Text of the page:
# Integers on a Number Line Task

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This task builds on students' prior knowledge of positioning positive integers on a number line and can be used as an introduction to positioning their negative opposites. It is designed to be used with the Decide and Defend instructional routine developed by Amy Lucenta, Grace Kelemanik, and Susan Janssen Creighton in their book Routines for Reasoning. Decide and Defend is an instructional routine in which students make sense of another's line of mathematical reasoning, decide if they agree with that reasoning, then draft an argument defending their decision. More information about the structure and flow of the routine can be found at www.fosteringmathpractices.com › decide-and-defend.

Construct viable arguments and critique the reasoning of others. Mathematically proficient students understand and use stated assumptions, definitions, and previously established results in constructing arguments. They make conjectures and build a logical progression of statements to explore the truth of their conjectures. They are able to analyze situations by breaking them into cases, and can recognize and use counterexamples. They justify their conclusions, communicate them to others, and respond to the arguments of others. They reason inductively about data, making plausible arguments that take into account the context from which the data arose. Mathematically proficient students are also able to compare the effectiveness of two plausible arguments, distinguish correct logic or reasoning from that which is flawed, and-if there is a flaw in an argument-explain what it is. Elementary students can construct arguments using concrete referents such as objects, drawings, diagrams, and actions. Such arguments can make sense and be correct, even though they are not generalized or made formal until later grades. Later, students learn to determine domains to which an argument applies. Students at all grades can listen or read the arguments of others, decide whether they make sense, and ask useful questions to clarify or improve the arguments.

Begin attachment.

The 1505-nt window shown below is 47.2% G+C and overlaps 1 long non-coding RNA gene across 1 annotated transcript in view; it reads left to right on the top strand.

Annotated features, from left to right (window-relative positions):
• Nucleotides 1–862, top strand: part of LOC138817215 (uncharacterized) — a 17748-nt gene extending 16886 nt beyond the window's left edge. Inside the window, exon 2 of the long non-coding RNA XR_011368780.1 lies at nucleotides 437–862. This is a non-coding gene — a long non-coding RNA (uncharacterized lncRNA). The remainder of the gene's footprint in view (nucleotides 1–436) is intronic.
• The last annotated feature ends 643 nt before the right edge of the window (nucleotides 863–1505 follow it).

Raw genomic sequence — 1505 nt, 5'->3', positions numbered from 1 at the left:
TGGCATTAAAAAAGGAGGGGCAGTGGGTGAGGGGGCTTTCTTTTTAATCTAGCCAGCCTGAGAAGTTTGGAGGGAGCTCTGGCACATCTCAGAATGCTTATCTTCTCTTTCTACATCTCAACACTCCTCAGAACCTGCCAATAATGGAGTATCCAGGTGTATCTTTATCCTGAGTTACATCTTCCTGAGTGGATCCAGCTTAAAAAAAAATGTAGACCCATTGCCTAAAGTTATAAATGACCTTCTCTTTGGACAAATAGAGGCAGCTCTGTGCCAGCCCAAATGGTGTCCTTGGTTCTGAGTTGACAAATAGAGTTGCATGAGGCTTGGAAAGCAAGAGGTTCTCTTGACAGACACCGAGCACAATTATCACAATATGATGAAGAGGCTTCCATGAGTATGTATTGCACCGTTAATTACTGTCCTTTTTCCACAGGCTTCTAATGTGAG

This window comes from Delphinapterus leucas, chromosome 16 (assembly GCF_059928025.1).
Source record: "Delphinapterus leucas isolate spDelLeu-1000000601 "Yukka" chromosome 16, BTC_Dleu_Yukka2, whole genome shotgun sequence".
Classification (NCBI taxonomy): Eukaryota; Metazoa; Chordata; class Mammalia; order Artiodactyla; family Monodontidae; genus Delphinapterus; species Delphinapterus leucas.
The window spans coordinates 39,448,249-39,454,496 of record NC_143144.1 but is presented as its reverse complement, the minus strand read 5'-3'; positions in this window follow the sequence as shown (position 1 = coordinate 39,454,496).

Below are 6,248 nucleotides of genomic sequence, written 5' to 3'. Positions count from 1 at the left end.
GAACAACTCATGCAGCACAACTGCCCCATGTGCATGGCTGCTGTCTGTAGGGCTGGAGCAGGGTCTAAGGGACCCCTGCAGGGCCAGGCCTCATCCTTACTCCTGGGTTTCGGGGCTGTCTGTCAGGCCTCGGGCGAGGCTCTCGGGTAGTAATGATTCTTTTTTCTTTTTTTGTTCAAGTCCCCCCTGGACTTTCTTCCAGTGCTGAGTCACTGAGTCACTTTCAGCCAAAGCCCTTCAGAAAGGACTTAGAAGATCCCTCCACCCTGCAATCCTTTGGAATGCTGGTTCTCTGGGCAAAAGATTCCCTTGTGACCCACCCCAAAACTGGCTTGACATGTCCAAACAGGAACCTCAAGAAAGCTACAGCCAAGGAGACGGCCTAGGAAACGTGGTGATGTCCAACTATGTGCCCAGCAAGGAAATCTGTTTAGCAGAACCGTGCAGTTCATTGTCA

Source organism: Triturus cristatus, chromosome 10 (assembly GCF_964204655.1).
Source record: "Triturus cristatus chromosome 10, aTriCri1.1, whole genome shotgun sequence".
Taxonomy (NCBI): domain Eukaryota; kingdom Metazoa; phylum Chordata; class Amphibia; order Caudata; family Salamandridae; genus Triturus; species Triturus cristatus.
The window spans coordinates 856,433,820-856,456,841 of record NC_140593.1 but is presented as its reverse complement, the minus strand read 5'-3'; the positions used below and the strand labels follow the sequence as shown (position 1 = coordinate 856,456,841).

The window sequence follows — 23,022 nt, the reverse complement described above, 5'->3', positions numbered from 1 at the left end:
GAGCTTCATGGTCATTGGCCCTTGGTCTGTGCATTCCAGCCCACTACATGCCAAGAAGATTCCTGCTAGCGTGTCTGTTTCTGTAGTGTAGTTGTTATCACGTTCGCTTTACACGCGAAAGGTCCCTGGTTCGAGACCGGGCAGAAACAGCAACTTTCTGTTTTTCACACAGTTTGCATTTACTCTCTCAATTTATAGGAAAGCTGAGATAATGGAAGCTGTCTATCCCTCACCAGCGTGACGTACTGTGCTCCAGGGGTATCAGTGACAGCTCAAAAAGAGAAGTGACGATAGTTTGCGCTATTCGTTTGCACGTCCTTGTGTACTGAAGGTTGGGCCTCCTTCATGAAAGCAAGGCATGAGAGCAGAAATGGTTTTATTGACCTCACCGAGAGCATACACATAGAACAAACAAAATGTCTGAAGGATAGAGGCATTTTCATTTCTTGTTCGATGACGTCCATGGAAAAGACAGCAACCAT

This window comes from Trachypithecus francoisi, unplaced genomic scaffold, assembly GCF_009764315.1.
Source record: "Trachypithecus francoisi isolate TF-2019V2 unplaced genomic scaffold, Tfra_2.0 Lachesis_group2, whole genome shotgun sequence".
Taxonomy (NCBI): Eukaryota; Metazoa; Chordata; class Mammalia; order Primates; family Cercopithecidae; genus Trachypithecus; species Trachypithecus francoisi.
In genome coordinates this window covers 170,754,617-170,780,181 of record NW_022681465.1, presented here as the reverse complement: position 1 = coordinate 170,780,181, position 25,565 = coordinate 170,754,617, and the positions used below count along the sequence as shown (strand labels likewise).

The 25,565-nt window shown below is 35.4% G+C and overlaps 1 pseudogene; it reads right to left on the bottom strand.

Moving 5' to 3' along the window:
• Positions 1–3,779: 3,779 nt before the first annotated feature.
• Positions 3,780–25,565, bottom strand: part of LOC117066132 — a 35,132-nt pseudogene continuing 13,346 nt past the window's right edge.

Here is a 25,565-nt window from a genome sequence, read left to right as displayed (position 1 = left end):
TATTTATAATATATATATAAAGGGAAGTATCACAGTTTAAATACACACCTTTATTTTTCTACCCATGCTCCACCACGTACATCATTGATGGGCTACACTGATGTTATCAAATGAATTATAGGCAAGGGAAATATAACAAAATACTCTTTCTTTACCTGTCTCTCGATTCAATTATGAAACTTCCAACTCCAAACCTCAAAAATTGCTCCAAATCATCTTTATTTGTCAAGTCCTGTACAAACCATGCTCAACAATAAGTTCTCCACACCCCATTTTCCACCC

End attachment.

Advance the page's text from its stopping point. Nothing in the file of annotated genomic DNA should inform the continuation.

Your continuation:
Find and position integers and other rational numbers on a horizontal or vertical number line diagram; find and position pairs of integers and other rational numbers on a coordinate plane.
Understand a rational number as a point on the number line. Extend number line diagrams and coordinate axes familiar from previous grades to represent points on the line and in the plane with negative number coordinates.
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